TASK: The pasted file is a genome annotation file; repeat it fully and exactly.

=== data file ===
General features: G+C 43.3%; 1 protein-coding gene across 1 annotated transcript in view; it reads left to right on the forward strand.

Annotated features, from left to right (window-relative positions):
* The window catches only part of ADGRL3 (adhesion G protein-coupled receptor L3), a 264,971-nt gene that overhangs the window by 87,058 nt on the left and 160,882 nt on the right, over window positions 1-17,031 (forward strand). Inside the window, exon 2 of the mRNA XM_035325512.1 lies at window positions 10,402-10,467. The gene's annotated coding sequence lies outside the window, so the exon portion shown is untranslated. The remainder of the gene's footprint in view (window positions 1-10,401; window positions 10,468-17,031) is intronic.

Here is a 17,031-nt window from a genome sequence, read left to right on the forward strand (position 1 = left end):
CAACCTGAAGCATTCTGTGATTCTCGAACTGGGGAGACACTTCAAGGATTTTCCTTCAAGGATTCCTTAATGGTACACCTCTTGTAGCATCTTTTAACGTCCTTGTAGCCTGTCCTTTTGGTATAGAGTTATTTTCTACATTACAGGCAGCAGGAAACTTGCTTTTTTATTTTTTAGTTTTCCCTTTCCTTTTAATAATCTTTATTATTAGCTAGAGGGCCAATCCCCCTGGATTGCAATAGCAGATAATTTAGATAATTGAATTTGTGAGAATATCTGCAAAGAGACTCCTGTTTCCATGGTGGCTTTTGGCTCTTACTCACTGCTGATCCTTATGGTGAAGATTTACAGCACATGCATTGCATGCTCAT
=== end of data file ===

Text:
General features: G+C 43.3%; 1 protein-coding gene across 1 annotated transcript in view; it reads left to right on the forward strand.

Annotated features, from left to right (window-relative positions):
* The window catches only part of ADGRL3 (adhesion G protein-coupled receptor L3), a 264,971-nt gene that overhangs the window by 87,058 nt on the left and 160,882 nt on the right, over window positions 1-17,031 (forward strand). Inside the window, exon 2 of the mRNA XM_035325512.1 lies at window positions 10,402-10,467. The gene's annotated coding sequence lies outside the window, so the exon portion shown is untranslated. The remainder of the gene's footprint in view (window positions 1-10,401; window positions 10,468-17,031) is intronic.

Here is a 17,031-nt window from a genome sequence, read left to right on the forward strand (position 1 = left end):
CAACCTGAAGCATTCTGTGATTCTCGAACTGGGGAGACACTTCAAGGATTTTCCTTCAAGGATTCCTTAATGGTACACCTCTTGTAGCATCTTTTAACGTCCTTGTAGCCTGTCCTTTTGGTATAGAGTTATTTTCTACATTACAGGCAGCAGGAAACTTGCTTTTTTATTTTTTAGTTTTCCCTTTCCTTTTAATAATCTTTATTATTAGCTAGAGGGCCAATCCCCCTGGATTGCAATAGCAGATAATTTAGATAATTGAATTTGTGAGAATATCTGCAAAGAGACTCCTGTTTCCATGGTGGCTTTTGGCTCTTACTCACTGCTGATCCTTATGGTGAAGATTTACAGCACATGCATTGCATGCTCAT